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Coastal Hazards

Coastal Hazards

Development of Coastal Flood Warning System  

Floods have been a recurrent phenomenon in India from time immemorial and are almost becoming an annual phenomenon now as floods of varying magnitude affect different parts of the country. In the past decades extreme rainfall events have increased resulting in floods of unprecedented nature with large scale damage to lives, livelihood, infrastructure and property. These include the 2018 - Kerala Floods, 2017 - Mumbai Flood and West Bengal Floods. 2016 - Brahmaputra Floods, 2015 - Chennai Floods, 2014 - Kashmir Floods and 2013 - North India Floods and the 2005 flood in Mumbai which brought the financial capital of India to a standstill. India is a signatory to the Sendai Framework for Disaster Risk Reduction (2015-2030) which stress on the need to identify, assess, and monitor disaster risks and enhance early warning systems to mitigate and manage the impacts due to hazards. NCCR has worked in developing operational state-of-art early flood warning system for two metropolitan cities namely Chennai and Mumbai.

CFLOWS-Chennai

iFLOWS-Chennai (Updated CFLOWS-Chennai version 2.0 - to be tested this monsoon 2020)

IFLOWS-Mumbai

  • NCCR supports Indian Metrological Department (IMD) in the development of an  operational Multi hazard Early Warning System (MHEWS) and  Impact based forecasting for tropical cyclones is being attempted as part of this work.
  • Indo-UK  Collaboration under the Newton-Bhabha fund Weather and Climate Science for Service partnership Programme, NCCR is involved in studies related to  Risk based forecasting and high impact weather/seasonal events.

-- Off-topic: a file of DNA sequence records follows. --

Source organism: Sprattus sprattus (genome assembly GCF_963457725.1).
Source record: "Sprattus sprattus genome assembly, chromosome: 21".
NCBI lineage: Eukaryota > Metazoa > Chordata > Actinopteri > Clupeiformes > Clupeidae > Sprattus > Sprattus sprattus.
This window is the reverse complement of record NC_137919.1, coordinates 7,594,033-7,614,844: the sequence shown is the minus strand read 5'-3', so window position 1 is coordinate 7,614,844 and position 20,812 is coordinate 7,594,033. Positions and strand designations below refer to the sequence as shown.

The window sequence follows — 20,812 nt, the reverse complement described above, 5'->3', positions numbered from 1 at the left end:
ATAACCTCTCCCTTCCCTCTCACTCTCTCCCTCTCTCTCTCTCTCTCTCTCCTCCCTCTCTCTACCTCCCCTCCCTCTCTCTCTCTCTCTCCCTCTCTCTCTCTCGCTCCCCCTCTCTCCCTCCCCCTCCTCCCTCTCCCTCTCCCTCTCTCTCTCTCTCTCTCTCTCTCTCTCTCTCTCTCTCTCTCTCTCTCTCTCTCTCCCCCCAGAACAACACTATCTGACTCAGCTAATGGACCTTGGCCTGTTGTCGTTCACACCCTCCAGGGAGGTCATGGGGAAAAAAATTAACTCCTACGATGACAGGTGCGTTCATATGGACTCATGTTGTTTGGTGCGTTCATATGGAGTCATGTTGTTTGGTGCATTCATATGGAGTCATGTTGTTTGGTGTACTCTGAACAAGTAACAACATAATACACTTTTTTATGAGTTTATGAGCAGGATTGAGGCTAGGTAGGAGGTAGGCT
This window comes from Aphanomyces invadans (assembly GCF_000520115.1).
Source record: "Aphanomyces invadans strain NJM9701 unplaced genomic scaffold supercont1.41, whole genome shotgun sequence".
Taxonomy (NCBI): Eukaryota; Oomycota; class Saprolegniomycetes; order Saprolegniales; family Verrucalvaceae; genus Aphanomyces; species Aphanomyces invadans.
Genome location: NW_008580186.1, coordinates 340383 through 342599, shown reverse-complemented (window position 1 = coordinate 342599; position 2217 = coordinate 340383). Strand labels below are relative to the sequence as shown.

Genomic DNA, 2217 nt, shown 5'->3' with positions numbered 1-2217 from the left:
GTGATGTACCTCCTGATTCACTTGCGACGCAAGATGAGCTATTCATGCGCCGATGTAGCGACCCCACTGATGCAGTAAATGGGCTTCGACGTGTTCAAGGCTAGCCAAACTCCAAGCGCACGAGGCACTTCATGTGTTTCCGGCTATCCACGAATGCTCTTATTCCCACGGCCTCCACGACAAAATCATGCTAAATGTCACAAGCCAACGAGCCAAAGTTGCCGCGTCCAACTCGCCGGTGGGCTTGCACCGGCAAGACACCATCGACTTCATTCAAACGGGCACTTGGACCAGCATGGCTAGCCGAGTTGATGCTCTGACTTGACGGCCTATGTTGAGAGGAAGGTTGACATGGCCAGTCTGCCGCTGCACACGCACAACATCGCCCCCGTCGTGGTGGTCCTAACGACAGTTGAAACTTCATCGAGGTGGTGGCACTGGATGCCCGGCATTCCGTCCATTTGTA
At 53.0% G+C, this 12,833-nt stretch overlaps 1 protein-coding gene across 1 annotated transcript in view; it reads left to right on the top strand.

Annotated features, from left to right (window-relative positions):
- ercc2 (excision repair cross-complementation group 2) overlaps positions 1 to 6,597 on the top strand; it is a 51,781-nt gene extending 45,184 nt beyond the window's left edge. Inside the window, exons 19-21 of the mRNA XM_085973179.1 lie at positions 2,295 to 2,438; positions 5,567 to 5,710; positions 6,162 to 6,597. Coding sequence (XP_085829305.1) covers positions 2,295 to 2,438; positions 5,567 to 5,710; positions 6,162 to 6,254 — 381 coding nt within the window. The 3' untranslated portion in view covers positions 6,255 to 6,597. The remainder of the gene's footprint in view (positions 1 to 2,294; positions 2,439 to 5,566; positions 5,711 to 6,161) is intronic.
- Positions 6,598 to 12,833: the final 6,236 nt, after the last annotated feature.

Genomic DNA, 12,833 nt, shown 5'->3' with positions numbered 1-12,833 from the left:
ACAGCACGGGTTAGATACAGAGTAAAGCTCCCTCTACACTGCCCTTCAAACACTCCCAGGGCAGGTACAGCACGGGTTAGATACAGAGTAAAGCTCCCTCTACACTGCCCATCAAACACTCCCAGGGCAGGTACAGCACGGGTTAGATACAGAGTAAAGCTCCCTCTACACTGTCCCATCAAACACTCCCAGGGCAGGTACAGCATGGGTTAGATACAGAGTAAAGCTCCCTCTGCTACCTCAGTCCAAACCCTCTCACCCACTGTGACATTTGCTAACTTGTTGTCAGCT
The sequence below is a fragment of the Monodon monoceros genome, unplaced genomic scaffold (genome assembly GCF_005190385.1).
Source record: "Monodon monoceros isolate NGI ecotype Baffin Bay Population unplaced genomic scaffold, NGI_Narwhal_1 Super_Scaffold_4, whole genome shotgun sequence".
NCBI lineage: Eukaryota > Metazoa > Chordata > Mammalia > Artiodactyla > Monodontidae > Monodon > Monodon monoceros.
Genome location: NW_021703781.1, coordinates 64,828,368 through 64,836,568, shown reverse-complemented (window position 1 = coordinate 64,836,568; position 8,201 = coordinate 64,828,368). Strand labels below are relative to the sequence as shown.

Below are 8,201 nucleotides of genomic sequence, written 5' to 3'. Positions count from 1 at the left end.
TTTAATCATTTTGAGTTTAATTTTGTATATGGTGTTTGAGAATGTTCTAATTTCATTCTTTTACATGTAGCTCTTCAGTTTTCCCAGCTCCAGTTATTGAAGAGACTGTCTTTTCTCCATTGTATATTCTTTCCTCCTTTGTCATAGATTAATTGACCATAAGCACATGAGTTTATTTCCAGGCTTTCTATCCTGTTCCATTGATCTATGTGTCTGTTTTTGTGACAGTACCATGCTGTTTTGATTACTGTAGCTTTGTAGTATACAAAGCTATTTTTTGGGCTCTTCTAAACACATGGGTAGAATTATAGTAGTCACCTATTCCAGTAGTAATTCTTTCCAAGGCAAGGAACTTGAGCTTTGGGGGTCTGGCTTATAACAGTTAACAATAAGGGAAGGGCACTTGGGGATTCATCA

Decision support system for climate change impact assessment and management in coastal areas

The work integrates the output of downscaled climate, circulation, morphodynamic models to represent the exposure to climate change hazards (e.g., Sea level rise, flooding, erosion) and includes the analysis of site-specific environmental and socio-economic vulnerability of coastal systems to the impact of hazards (e.g., land use, geomorphology, vegetation cover, population density). A GIS-based Decision support system for Coastal climate change impact assessment will be developed that will provide information on regional/local vulnerabilities and risks to guide decision-makers in planning appropriate adaptation strategies.

Dissemination of Scientific tools and technology to the State Government to aid in their Disaster Risk  Reduction (DRR) activities

  • NCCR and Dept of Fisheries, Govt. of Tamil Nadu have developed  a WebGIS based decision support system and mobile based app (Thoondil) with data from IMD, INCOIS  as a reach and rescue tool for the fishermen specially during hazard times.
  • NCCR and Kozhikode administration, Government with Kerala have initiated work on developing  geospatial expert systems  for management of coastal resources and disasters in the district.